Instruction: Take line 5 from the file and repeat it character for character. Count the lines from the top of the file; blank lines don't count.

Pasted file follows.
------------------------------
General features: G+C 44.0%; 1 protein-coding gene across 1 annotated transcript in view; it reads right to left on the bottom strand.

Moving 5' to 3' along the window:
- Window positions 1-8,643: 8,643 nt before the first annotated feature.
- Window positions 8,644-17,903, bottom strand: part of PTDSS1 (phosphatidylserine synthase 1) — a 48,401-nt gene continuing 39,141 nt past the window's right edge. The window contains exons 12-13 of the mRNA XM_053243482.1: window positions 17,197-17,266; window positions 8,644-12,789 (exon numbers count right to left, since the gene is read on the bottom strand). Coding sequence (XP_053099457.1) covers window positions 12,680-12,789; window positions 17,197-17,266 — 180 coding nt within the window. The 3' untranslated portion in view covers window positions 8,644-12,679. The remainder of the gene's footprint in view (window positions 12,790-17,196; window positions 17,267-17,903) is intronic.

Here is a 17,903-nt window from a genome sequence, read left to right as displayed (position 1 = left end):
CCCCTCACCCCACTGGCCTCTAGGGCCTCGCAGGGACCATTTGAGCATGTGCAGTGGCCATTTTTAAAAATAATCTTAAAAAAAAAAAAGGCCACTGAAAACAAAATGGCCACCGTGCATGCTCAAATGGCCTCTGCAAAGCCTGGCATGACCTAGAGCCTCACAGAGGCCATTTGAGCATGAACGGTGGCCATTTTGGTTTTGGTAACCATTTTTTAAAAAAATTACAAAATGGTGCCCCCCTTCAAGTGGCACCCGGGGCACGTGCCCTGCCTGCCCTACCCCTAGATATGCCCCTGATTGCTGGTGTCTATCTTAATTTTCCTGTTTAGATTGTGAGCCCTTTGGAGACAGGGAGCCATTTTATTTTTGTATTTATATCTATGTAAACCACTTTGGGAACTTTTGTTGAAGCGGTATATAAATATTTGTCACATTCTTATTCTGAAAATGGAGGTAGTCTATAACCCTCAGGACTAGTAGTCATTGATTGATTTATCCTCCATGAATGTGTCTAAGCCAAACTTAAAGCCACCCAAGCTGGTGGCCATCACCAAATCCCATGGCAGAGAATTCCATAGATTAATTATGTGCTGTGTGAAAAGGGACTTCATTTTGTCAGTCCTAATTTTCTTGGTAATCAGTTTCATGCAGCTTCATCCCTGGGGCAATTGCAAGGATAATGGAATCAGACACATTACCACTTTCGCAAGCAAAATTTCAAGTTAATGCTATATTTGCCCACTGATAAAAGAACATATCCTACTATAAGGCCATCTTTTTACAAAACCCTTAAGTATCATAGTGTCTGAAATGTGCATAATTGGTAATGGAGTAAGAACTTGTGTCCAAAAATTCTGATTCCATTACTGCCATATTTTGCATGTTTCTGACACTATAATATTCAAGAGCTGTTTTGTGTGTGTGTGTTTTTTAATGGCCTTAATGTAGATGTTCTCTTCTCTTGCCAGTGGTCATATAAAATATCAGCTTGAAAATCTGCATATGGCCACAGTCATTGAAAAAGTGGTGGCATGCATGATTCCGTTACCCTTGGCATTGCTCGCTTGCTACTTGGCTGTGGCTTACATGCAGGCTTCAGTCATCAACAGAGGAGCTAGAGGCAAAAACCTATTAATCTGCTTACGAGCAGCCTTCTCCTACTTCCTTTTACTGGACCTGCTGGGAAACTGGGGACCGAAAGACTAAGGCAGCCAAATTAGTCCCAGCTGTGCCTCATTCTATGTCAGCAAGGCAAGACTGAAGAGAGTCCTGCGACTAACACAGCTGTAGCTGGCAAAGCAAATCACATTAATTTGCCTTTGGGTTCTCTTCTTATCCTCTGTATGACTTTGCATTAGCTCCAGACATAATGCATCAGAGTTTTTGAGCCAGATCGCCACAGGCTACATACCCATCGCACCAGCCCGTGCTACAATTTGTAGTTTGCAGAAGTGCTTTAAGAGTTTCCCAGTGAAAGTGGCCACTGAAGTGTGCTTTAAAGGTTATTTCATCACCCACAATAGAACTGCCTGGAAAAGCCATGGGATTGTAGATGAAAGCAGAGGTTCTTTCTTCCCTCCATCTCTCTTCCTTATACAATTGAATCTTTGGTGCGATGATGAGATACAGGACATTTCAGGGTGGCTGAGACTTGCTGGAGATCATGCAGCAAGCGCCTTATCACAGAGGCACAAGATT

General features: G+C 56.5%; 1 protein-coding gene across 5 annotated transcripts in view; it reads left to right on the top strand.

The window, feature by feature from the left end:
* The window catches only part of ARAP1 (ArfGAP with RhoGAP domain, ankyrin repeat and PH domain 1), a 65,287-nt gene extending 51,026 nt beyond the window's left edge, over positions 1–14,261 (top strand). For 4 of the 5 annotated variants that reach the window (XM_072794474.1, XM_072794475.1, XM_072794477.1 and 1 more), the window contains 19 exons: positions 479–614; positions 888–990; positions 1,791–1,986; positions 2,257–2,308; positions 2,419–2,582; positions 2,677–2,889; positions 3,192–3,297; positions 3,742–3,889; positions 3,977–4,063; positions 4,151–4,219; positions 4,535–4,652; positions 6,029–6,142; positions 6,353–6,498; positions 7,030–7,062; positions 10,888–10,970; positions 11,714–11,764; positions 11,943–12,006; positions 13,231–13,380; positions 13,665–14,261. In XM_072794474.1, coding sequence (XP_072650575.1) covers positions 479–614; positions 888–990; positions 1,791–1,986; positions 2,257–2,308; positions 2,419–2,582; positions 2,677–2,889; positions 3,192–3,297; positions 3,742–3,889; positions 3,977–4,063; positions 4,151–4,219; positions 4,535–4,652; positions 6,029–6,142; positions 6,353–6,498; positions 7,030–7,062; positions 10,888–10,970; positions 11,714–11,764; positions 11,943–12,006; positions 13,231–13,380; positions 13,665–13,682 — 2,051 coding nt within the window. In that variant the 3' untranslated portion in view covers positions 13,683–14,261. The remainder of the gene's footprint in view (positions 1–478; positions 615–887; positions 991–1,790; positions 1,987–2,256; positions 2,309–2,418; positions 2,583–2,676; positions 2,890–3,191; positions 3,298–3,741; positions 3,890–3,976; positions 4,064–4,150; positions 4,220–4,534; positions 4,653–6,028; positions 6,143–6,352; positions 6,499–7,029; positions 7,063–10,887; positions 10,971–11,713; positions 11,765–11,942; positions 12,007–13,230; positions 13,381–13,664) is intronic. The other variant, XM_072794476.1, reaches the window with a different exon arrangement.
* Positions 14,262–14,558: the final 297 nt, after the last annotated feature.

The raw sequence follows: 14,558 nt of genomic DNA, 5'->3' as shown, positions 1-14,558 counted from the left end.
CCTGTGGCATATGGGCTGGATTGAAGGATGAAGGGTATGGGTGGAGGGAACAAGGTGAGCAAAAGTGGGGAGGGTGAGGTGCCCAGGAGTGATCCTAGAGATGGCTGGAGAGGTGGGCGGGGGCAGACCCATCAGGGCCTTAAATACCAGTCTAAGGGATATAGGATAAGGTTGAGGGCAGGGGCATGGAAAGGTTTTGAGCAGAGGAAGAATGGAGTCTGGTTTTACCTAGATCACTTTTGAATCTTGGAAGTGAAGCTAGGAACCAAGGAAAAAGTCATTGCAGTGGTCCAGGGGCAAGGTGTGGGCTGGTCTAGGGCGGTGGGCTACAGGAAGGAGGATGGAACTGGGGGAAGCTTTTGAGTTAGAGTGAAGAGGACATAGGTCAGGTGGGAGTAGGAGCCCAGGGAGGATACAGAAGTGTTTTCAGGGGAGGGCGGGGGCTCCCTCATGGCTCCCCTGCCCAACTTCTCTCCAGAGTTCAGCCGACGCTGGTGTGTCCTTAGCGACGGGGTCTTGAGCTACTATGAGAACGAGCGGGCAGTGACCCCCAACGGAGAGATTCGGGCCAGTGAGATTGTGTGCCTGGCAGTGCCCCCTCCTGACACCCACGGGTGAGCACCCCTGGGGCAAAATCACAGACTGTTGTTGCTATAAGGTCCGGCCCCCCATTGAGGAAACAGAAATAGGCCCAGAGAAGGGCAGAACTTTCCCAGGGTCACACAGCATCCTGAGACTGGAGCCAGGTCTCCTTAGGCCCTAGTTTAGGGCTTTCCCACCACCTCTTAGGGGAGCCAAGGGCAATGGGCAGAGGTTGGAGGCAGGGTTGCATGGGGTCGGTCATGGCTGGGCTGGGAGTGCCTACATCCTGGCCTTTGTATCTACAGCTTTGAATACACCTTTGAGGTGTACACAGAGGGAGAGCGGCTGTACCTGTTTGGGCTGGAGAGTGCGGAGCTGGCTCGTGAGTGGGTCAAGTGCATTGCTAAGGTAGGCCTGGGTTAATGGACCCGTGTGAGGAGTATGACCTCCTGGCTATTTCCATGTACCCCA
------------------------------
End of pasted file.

Here is a 17,903-nt window from a genome sequence, read left to right as displayed (position 1 = left end):